After tens of thousands of students queued, here is a sample of what Mesa Community College learned by using Qless Analytics:

  • An astounding 94.4% of Mesa’s students who had to wait more than an hour showed up for service –unparalleled loyalty, quite possibly built by the fact that students can roam freely while they wait.
  • Mesa CC students have an almost infinite patience –the % of them who show up for service after queueing does not appreciably diminish with the wait time.
  • The average delay between when students were summoned and when they arrived for service was under 1.5 minutes. Qless’ proprietary and patent-pending Two-stage Predictive Summoning made sure that advisors did not have to wait for students, as Qless predicts when a student is soon to be summoned and pre-summons them to the waiting area.
  • The record wait is held by a student who waited 11 hours and 20 minutes –and showed up!
  • The peak average daily wait was 684 minutes, for admissions, on October 30th.
  • The highest student return rate (the % of students that visited multiple times) was 3.8%, for financial aid. Perhaps not surprising…give money out and expect them to come back for more!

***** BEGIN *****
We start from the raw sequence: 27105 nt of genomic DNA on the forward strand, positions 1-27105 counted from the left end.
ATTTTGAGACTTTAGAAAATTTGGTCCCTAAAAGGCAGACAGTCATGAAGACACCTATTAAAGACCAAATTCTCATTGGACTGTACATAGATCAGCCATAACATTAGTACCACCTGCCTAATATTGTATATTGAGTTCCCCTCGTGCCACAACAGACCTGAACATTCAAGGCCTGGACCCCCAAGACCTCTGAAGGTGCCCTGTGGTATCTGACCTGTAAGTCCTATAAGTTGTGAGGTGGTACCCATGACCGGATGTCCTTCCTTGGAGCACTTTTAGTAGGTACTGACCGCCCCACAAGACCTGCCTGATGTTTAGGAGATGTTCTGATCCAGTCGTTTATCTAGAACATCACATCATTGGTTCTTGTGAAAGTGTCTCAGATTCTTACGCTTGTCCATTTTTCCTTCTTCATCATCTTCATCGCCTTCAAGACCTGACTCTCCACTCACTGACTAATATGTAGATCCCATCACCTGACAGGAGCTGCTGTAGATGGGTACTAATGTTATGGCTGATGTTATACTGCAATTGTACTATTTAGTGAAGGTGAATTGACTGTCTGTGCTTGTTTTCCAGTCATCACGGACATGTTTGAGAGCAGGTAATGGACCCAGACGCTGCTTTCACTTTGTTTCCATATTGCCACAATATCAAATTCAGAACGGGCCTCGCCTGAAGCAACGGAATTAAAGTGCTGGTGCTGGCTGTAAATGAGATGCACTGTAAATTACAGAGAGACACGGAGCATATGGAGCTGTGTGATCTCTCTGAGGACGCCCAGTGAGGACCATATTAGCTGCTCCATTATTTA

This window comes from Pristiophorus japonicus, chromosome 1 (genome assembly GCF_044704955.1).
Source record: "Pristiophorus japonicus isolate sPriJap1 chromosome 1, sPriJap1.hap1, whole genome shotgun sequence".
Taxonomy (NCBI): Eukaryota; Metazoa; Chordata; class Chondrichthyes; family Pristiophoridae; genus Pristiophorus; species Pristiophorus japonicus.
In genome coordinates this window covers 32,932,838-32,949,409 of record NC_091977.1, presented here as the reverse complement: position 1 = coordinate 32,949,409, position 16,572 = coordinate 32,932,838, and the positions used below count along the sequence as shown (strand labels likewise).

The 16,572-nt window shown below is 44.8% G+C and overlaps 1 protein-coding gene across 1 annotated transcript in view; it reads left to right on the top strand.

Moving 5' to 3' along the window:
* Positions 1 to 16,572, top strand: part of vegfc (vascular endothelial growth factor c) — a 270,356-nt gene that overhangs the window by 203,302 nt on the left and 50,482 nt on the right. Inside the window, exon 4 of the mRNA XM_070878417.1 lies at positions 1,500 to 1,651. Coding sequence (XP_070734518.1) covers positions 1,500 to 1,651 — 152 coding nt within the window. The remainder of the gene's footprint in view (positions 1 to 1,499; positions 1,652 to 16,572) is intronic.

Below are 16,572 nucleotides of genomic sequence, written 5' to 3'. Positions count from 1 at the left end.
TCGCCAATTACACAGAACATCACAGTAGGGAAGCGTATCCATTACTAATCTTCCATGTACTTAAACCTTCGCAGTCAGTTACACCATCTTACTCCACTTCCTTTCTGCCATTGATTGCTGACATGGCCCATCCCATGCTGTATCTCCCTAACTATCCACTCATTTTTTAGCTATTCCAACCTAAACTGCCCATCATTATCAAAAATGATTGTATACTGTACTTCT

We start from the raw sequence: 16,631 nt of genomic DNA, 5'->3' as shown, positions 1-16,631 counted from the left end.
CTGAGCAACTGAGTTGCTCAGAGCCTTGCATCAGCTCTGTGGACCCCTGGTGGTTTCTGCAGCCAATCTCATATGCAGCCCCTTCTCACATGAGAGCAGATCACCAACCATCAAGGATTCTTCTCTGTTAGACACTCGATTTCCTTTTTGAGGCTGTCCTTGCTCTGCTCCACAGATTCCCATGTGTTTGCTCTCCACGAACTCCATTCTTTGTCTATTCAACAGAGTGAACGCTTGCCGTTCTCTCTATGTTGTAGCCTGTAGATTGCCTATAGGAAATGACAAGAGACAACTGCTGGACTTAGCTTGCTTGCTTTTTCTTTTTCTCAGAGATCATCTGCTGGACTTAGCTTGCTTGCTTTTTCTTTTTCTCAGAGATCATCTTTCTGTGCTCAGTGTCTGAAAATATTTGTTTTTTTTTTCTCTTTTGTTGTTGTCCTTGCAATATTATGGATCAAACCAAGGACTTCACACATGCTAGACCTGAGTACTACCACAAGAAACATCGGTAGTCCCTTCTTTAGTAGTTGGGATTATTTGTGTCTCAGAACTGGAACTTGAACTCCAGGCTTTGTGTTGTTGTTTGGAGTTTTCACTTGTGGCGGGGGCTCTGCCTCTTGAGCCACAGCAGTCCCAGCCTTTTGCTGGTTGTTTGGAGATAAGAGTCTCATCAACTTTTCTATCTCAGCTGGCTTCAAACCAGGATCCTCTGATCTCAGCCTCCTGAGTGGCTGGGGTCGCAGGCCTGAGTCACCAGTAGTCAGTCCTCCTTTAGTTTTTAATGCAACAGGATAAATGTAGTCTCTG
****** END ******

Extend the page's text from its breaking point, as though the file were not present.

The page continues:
• Laura Carrillo gets the prize for the most transactions logged any week, with 504 students served the first week of this year.
  • Mesa CC students are a diverse bunch. Take a look at the attached map to see where they all come from. 87% come from Arizona, but the rest come from 109 cities nationwide. The city outside Arizona with the largest student population in Mesa: Denver, CO.
  • At 2 PM on January 4th, there were 51 people waiting for advisement at the Southern and Dobson campus. The holidays sure need some advice to recover from!
  • The hours to visit Advisement for the shortest wait: 8 AM and 6 PM.
  • The adviser who spent the most time per student seen: Kathy Silberman, at more than 40 minutes median time spent with each student.
  • Mesa CC has saved its students over 518 days of wasted time waiting since it deployed Qless.

Posted with permission from Mesa Community College.